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Guest Post - Richard Moyle, Mesothelioma Cancer Center

Posted May 14 2009 3:24pm

What is 'mesothelioma'?

Mesothelioma is a rare and aggressive cancer caused by exposure to asbestos, a naturally occurring mineral that was once widely used in a number of industrial applications. The substance was mainly used in insulation, brake lining, piping and flooring due to its durability and resistance to fire. Though harmless if left undisturbed, once asbestos is damaged the microscopic fibers are released into the air where they can then be inhaled or ingested. Once this happens, the fibers become lodged in the tissue surrounding organs like the lungs, heart or stomach.

The most common form of malignant mesothelioma affects the pleura or lining of the lungs, however mesothelioma has also been observed in the pericardium (heart lining) and peritoneum (stomach lining).

The biggest obstacle in the treatment of mesothelioma is the ability to detect the cancer early. The typical latency period of this type of cancer is anywhere from 25 to 50 years after initial exposure. Recognizable symptoms do not start to appear until about this time.

Known symptoms of pleural mesothelioma include:

  • Persistent dry or raspy cough (typically non-productive, meaning no phlegm)
  • Coughing up blood (hemoptysis)
  • Difficulty in swallowing (dysphagia)
  • Night sweats or fever
  • Unexplained weight loss of 10 percent or more
  • Fatigue
  • Persistent pain in the chest or rib area, or painful breathing
  • Shortness of breath (dyspnea) that occurs even when at rest
  • The appearance of lumps under the skin on the chest

Unfortunately, because symptoms take so long to exhibit and because symptoms are similar to other, less serious respiratory ailments, the cancer is not usually diagnosed until it is advanced. This makes treatment options limited and often inadequate to fight the cancer. The typical mesothelioma survival rate after diagnosis is about one year.

There are a few treatment options depending on how far along the cancer is at diagnosis.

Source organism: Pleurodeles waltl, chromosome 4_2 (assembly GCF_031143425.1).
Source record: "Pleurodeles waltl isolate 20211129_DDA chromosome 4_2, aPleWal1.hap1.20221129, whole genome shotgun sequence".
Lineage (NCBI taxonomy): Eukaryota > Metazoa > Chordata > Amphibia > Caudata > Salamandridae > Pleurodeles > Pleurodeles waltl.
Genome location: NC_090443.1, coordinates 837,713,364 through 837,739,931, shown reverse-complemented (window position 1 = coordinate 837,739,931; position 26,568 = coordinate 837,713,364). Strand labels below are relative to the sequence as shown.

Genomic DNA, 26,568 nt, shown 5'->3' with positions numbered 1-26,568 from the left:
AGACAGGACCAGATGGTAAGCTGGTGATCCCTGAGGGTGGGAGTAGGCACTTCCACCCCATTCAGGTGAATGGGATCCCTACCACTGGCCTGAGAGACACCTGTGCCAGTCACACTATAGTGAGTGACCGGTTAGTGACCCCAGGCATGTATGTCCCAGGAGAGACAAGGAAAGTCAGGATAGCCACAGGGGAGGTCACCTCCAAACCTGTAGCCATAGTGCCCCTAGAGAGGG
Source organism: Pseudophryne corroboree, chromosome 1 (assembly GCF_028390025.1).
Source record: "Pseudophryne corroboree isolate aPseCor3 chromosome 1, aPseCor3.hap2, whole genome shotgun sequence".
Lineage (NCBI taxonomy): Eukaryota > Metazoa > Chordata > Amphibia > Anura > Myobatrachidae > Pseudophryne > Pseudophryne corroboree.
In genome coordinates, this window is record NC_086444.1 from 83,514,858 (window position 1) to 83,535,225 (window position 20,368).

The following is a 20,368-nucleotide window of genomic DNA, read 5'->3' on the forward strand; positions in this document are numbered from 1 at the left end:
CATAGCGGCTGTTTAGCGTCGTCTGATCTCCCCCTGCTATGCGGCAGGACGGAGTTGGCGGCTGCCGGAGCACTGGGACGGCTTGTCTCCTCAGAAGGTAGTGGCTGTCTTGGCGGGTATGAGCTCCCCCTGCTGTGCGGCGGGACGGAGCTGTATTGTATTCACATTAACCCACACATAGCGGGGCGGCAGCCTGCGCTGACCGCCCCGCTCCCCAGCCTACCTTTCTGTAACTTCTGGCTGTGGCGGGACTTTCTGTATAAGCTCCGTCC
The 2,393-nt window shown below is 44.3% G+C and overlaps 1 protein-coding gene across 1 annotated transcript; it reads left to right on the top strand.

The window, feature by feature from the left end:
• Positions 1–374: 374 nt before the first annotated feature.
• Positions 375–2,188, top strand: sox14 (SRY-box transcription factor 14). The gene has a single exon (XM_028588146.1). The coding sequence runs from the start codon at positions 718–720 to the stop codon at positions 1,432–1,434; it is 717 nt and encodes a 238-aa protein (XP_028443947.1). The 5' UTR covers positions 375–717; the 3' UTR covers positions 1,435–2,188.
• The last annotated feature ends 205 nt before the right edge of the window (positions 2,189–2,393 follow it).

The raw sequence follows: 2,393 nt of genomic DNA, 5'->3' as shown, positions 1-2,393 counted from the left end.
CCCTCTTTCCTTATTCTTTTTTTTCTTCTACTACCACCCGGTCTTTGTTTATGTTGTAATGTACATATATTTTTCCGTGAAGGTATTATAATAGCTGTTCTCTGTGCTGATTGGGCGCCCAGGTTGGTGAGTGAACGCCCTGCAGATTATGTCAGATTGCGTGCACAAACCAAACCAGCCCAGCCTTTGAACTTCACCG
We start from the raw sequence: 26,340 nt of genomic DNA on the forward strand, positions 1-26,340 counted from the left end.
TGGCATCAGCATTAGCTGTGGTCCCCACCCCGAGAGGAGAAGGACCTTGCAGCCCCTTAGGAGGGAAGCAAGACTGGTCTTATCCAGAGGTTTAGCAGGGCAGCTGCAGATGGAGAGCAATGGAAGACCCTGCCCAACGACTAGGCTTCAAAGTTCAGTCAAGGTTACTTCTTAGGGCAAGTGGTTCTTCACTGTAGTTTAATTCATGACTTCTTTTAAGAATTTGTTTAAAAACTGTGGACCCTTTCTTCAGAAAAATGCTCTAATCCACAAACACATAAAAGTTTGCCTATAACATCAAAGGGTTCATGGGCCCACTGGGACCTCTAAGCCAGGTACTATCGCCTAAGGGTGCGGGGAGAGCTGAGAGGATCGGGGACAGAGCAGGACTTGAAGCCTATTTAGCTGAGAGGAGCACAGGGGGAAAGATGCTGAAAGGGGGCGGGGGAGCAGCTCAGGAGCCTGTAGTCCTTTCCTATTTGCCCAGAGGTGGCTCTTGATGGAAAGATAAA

• Surgical – Curative surgical treatment is used to remove the cancer from the body. Unfortunately, this is only an option when the cancer is detected early, which is typically not the case.

  • Chemotherapy - Most forms of chemotherapy involve the intravenous administration of drugs such as Alimta and Cisplatin.
    Chemotherapeutic drugs are targeted to kill cells that are rapidly dividing by interfering with processes that occur during cell division. However, while cancer cells themselves divide rapidly, so do some types of healthy cells, causing some of the unpleasant side effects that are often associated with this form of treatment.

  • Radiation - used to kill cancer cells and to limit the spread of cancer. For patients with mesothelioma, radiation therapy
    is most often used in conjunction with surgery. in some cases radiation may be used as a stand-alone treatment to relieve pain and other symptoms associated with mesothelioma. In either case, it is rare for radiation therapy to provide more than short-term symptomatic relief.
  • Photodynamic Therapy - a highly specialized and specific form of treatment that is most often used to treat skin cancers, some types of lung cancer, and pleural mesothelioma. However, this treatment is usually unsuitable for patients with metastasized cancer; it is most effective in patients who have localized disease.

  • Gene Therapy - involves using genetic material
    to specifically target cancer cells and make them more vulnerable to
    chemotherapy treatment.

Because early detection is a key factor in treating mesothelioma, if you are aware that you have had any exposure to asbestos in the past, it is important that you tell your doctor. Aside from military service, a few of the most common occupations that deal with asbestos include firefighters, electricians and auto mechanics.

Richard Moyle
National Awareness Coordinator
Mesothelioma Cancer Center - http://www.asbestos.com/

Other sources of information on 'Mesothelioma':


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